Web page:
Toxic diet culture in the 2000s has effected young adults self-esteem

By Tristan Leach

Growing up in the 2000s was one of the best things to happen to me. Disney Channel was at the height of its success. I witnessed some very questionable fashion trends. I got to hangout with my friends and experience a childhood before cell phones. There was so much good, but lurking behind it all was the worst part of the 2000’s: diet culture.

From a very young age, I was aware of weight loss and its supposed positive effects. On the flip side, I was also aware of weight gain and its supposed negative effects. While I played on the front lawn of my friend’s yard, our parents were inside talking about the newest food they were trying or the newest workout video. I heard them discussing what some doctor online has said or what another friend’s mom had been doing to lose weight. No one knew at the time just how much that would go on to affect me or my generation.

Flash forward to 2015, I am a 13-year-old with cystic acne and my body is still developing. Boys are starting to comment on that. I also became very aware of my weight. All of my very young life, my family had made comments about how skinny I was or how big my butt was. I learned very early that no matter what I did, my body would be a point of conversation.

So, in order to keep the body that everyone said ‘nice things’ about, I resorted to under-eating and taking the hardest dance class my school had to offer. By junior year of high school, I finally got tired of constantly checking my weight. I decided to stop my quest of trying to stay a size four and instead worked on building muscle.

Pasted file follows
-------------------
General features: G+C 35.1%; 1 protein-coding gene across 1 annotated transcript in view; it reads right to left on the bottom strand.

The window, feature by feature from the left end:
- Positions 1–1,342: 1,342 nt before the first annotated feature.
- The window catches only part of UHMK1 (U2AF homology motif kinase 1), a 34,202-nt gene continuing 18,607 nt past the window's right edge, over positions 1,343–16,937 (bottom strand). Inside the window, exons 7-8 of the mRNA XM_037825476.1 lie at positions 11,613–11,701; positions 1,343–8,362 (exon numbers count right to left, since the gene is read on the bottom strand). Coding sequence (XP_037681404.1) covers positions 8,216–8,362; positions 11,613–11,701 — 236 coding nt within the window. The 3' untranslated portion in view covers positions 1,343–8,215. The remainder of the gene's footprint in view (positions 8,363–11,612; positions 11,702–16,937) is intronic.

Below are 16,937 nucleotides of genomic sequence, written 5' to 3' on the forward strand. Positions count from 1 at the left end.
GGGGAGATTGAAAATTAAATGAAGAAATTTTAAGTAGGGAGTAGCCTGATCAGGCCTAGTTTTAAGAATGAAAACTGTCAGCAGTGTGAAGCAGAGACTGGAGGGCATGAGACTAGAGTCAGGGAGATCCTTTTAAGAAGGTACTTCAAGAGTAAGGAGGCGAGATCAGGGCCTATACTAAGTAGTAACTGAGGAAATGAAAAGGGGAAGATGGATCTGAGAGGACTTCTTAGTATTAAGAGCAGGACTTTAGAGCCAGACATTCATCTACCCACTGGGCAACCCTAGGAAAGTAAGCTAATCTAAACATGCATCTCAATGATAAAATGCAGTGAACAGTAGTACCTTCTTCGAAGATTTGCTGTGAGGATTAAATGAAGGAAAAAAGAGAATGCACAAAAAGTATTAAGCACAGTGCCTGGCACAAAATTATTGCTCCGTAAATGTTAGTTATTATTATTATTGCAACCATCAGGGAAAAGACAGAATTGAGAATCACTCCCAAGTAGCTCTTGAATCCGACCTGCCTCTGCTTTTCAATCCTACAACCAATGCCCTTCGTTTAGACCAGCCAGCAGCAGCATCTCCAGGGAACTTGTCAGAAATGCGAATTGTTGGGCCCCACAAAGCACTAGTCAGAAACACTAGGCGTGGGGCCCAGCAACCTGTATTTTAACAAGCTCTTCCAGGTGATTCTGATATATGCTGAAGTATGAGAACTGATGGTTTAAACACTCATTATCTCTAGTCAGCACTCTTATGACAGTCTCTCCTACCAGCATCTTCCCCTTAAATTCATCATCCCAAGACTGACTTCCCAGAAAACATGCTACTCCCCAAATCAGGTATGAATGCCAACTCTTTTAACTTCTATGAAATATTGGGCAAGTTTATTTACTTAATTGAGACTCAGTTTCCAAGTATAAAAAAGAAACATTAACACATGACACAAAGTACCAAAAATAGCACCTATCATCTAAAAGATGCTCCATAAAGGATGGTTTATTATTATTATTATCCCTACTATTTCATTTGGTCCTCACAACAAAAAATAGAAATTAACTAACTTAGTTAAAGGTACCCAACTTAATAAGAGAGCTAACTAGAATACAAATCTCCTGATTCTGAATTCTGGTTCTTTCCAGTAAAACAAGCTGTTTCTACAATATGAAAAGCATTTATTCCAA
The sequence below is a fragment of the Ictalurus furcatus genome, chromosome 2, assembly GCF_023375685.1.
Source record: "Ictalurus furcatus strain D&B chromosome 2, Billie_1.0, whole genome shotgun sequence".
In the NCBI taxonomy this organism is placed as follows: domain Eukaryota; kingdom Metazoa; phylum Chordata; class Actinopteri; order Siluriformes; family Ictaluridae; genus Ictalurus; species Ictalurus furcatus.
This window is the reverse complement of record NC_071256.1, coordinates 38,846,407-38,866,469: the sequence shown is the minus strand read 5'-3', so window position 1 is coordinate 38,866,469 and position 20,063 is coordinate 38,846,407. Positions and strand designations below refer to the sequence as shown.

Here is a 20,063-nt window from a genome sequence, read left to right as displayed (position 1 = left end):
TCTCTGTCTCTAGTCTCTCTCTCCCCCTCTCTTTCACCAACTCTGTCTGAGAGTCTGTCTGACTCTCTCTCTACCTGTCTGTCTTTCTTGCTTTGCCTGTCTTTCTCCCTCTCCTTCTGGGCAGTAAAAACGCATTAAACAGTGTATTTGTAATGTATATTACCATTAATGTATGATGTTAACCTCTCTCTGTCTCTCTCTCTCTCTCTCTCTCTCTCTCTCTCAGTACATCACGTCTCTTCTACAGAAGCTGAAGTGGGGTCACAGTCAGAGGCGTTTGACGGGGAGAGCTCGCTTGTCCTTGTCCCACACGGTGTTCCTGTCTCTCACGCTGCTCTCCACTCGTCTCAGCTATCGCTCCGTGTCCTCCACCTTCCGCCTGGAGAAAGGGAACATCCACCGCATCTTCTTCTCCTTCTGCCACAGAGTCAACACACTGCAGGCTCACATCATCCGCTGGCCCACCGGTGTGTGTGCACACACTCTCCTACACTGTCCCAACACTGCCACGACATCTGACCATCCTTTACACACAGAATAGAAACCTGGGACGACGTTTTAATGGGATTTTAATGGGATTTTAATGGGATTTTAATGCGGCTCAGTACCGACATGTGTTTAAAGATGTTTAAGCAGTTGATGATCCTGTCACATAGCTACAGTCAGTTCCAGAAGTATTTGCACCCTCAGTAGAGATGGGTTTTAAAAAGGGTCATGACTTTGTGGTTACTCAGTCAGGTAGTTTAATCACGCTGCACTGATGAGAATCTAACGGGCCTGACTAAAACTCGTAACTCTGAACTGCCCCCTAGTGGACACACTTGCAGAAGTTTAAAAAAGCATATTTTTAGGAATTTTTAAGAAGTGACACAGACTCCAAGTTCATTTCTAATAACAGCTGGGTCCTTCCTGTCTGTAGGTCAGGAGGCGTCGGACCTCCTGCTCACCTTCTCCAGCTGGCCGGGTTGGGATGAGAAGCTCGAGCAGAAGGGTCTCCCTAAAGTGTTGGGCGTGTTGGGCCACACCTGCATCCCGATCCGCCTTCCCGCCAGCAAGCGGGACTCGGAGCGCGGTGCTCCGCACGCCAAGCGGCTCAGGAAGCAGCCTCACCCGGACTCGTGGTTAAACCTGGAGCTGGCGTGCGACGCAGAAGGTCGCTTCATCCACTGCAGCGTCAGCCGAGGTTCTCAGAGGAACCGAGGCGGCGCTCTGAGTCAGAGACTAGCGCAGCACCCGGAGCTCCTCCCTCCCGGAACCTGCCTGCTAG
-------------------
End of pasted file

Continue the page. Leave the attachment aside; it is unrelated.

When I made the discovery that I was playing into society’s beauty standards, I was mad. I was mad at myself for listening to companies and magazines whose models were starving. I was mad at society for imposing these standards. But most of all I was mad at my parents. Their constant talk of weight loss and needing to look a certain way was dangerously ingrained in my head.

I know that there is such a thing as healthy weight loss, all of us want to lead full healthy lives. It wasn’t so much that I was mad that my parents talked about this idea of weight loss, it was that it was always presented as negative. My dad knew he needed to lose weight, however he wasn’t kind to himself about it and that affected me.

When we see our parents talk bad about themselves and their bodies we begin to think the same things about ourselves. After all, our parents are our first constant companions and we are of our parents. I wanted my parents to love themselves as much as I loved and still love them. It wasn’t my parents fault that they talked negatively about their bodies, it was how the diet culture of the 00s was talking to
them, and I, in turn, picked up on it.

Now in college, I still struggle with loving my body. Whenever I look in the mirror, I think about the scared 13-year-old who didn’t want to eat and I am thankful that I stopped the negativity with myself.

The next generation deserves to live without societal judgment. Bodies are meant to grow and change. Our bodies are meant to keep us alive, not please the eye of a random stranger on the street. Starting now, we should teach that there is such a thing as a healthy weight gain and that working out does not need to be about changing yourself but about taking care of yourself.

So I am saying goodbye to the toxicity that is diet culture and hello to loving myself, even if it takes me another five years.

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